Whether it’s Stamkos, Matthews, Nylander, or someone else filling the role of the top center on the team, Kadri will be there to add depth at a position that has been a weakness for almost a decade. Kadri has the skill and playing style to be a top second line center in the NHL and if by some stroke of luck the Leafs are able to find two elite centers, he add depth and versatility that any team would be envious of.
There are those that will tell you Kadri had a disappointing year, I’m not really sure what those people were watching beyond his hockeydb page. Kadri led a bad team in scoring while playing with wingers that belong either in a bottom-6 or in the AHL. He played a game that contributed to team success well beyond the basic production statistics. Add to that his uncharacteristically low shooting percentage and it’s not a stretch to think that Kadri’s production is due for a huge jump next season. He did everything his coach asked of him and is growing into a bit of a leadership role on what promises to be a very young team next season. Aside from his bad suspensions this year, I’m not sure there is much more we could have asked from Kadri.
It’s no secret that I am far less bullish on Connor Brown than a lot of Leafs Nation. He’s exceeded expectations at every level and while I’m still not certain he’ll be an impact player at the NHL level, I honestly hope I’m wrong because he’s a great story and would fit in really well with the rest of the core that will be graduating from the Marlies.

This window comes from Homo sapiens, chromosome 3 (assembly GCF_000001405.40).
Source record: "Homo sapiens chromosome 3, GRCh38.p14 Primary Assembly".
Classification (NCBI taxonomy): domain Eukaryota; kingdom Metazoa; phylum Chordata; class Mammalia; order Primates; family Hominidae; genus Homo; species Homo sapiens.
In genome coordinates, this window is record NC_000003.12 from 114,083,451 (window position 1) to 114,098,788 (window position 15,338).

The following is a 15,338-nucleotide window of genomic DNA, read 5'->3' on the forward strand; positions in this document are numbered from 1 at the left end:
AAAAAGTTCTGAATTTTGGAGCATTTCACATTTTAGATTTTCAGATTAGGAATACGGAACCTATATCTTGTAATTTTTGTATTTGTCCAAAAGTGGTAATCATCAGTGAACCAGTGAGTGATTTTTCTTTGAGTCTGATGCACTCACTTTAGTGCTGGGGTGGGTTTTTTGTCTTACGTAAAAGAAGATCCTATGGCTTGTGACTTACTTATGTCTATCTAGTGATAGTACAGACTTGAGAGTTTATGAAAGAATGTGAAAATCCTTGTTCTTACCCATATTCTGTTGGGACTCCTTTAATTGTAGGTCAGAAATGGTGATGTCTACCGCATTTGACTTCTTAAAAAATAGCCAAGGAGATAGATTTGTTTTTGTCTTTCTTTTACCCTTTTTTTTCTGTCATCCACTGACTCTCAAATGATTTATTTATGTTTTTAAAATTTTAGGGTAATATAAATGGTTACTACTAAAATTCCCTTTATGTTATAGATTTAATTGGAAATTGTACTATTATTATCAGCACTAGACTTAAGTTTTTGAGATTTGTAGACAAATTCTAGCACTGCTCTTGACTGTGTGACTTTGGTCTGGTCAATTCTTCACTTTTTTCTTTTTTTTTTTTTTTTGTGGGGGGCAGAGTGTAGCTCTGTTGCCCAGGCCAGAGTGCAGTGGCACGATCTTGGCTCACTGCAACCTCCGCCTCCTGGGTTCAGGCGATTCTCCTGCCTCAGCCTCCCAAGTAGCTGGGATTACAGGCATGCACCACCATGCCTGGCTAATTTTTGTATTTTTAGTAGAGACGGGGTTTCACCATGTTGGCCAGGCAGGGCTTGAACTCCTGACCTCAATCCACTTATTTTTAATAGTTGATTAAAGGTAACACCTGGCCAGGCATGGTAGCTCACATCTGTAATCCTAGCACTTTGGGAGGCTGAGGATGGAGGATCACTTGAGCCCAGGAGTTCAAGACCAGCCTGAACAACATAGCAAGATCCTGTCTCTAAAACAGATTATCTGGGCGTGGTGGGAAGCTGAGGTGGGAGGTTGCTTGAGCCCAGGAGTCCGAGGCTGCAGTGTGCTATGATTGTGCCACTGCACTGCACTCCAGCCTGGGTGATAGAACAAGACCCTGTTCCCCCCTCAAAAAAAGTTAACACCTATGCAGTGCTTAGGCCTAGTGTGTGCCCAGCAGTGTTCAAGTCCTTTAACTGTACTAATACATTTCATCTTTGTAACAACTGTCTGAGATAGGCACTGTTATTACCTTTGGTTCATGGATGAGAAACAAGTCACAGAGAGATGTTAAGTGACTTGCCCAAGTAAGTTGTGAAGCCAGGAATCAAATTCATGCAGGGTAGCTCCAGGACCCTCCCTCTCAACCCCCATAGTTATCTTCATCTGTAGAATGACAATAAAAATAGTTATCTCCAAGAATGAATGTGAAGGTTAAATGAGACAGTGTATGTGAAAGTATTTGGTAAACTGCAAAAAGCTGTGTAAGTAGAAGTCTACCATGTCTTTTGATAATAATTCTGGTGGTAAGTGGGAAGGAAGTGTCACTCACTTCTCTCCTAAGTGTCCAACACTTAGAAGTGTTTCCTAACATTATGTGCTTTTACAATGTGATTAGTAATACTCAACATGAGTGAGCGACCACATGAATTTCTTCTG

After an incredible rookie season in the AHL last year, Brown missed a large chunk of 2015-16 with a leg injury. Once recovered, Brown didn’t take along to pick up where he left off. Brown has looked great in the second half of the Marlies season and was able to hold his own during his seven-game NHL tryout. With six points in the seven games (three on one night) Brown showed an ability at times to look like he’s figuring out what it will take for him to stick at the NHL level.
He looked really good at times but also outclassed at others, it’s fair to chalk that up to the rookie learning curve and expect that he can continue to grow with more playing time.
From the way the coaches and management were talking at the end of the year, it sounds like Connor Brown is expected to be a key piece of the NHL lineup starting in training camp next season. Depending on the additions made this offseason, he could find himself as a key part of the roster next season assuming he continues the same grown trajectory.